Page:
LoginThis is necessary to sign in to the HubPages Service.
    Google RecaptchaThis is used to prevent bots and spam. (Privacy Policy)
    AkismetThis is used to detect comment spam. (Privacy Policy)
    HubPages Google AnalyticsThis is used to provide data on traffic to our website, all personally identifyable data is anonymized. (Privacy Policy)
    HubPages Traffic PixelThis is used to collect data on traffic to articles and other pages on our site. Unless you are signed in to a HubPages account, all personally identifiable information is anonymized.
    Amazon Web ServicesThis is a cloud services platform that we used to host our service. (Privacy Policy)
    CloudflareThis is a cloud CDN service that we use to efficiently deliver files required for our service to operate such as javascript, cascading style sheets, images, and videos. (Privacy Policy)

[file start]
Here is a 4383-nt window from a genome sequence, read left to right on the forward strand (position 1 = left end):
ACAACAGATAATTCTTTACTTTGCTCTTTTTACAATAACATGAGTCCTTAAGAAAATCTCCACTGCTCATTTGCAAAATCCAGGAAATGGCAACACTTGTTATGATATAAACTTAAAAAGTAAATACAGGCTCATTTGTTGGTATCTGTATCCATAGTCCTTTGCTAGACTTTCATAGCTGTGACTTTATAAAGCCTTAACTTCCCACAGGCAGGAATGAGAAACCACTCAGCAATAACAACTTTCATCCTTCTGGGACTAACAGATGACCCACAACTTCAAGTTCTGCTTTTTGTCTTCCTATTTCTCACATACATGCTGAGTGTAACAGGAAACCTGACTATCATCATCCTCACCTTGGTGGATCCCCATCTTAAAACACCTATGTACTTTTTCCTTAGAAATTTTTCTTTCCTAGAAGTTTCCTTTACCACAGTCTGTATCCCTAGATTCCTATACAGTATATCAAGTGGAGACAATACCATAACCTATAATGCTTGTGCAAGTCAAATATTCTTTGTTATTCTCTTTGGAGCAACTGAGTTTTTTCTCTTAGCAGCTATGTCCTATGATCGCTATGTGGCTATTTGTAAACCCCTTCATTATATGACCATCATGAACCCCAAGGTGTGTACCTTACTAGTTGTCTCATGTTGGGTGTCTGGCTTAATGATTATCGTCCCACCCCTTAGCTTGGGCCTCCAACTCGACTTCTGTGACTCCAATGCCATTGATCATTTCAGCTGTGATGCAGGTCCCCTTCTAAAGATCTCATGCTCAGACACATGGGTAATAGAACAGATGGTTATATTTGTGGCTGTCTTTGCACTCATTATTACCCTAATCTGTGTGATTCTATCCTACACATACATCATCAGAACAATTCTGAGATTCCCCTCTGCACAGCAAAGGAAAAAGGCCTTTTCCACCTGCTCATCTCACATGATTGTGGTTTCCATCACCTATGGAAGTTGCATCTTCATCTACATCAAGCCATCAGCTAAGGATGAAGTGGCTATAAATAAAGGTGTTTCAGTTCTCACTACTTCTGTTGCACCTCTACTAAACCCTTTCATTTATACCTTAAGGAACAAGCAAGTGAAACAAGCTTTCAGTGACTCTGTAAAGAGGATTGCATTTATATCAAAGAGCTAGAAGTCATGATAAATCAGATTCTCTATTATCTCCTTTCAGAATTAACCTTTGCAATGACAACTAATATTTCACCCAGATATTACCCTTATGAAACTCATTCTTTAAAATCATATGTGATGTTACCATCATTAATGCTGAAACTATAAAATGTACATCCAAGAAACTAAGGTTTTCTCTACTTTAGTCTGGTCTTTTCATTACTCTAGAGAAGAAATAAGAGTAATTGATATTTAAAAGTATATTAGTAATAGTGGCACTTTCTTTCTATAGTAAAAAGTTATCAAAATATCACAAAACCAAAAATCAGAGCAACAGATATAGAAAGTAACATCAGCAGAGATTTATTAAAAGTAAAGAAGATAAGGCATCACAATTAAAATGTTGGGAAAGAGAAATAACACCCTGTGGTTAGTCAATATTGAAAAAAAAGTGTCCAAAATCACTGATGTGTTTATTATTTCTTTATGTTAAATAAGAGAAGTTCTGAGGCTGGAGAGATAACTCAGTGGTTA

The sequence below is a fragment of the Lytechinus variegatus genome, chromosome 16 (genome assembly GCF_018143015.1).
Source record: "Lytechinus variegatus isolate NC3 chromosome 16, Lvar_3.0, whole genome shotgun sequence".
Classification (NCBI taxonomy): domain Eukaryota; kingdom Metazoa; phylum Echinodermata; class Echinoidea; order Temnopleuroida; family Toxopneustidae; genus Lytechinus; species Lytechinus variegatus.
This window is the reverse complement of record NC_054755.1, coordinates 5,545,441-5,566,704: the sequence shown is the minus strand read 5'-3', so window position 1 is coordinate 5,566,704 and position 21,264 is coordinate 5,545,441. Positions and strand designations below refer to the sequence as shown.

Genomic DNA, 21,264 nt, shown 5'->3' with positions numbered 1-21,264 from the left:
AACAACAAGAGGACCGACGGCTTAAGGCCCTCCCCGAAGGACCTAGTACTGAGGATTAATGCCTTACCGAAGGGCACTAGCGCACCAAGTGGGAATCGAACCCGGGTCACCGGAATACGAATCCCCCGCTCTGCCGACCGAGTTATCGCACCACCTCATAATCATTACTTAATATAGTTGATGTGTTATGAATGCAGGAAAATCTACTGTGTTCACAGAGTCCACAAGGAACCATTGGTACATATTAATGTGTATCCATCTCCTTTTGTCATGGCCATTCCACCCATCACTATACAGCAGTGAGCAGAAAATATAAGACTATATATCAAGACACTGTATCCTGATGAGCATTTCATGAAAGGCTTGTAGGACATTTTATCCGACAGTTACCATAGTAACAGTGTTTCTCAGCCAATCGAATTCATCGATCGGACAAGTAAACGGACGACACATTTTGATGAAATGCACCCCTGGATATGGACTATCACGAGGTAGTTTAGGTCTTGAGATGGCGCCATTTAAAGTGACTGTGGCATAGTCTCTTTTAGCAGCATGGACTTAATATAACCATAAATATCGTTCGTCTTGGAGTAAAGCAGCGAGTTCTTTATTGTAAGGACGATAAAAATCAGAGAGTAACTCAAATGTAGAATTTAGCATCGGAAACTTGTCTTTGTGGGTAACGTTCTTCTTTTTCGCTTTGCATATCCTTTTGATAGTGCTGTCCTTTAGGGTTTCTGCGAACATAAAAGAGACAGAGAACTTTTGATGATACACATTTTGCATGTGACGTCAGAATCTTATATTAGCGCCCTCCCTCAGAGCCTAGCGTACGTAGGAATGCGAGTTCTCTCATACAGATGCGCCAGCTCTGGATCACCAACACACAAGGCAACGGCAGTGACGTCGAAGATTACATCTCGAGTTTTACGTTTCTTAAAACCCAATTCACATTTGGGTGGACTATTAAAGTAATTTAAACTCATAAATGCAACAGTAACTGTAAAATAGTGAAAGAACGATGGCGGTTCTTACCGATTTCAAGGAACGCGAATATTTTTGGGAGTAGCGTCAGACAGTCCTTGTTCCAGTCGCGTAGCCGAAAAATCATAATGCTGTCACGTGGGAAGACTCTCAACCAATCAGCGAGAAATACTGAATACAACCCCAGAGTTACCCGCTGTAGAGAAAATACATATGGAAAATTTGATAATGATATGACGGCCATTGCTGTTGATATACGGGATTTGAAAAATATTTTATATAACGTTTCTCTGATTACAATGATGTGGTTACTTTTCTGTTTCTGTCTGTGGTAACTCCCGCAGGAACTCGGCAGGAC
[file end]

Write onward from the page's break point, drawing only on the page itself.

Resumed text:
Google Hosted LibrariesJavascript software libraries such as jQuery are loaded at endpoints on the googleapis.com or gstatic.com domains, for performance and efficiency reasons. (Privacy Policy)
    Features
    Google Custom SearchThis is feature allows you to search the site. (Privacy Policy)
    Google MapsSome articles have Google Maps embedded in them. (Privacy Policy)
    Google ChartsThis is used to display charts and graphs on articles and the author center. (Privacy Policy)
    Google AdSense Host APIThis service allows you to sign up for or associate a Google AdSense account with HubPages, so that you can earn money from ads on your articles. No data is shared unless you engage with this feature. (Privacy Policy)
    Google YouTubeSome articles have YouTube videos embedded in them. (Privacy Policy)
    VimeoSome articles have Vimeo videos embedded in them. (Privacy Policy)
    PaypalThis is used for a registered author who enrolls in the HubPages Earnings program and requests to be paid via PayPal. No data is shared with Paypal unless you engage with this feature. (Privacy Policy)
    Facebook LoginYou can use this to streamline signing up for, or signing in to your Hubpages account. No data is shared with Facebook unless you engage with this feature. (Privacy Policy)
    MavenThis supports the Maven widget and search functionality. (Privacy Policy)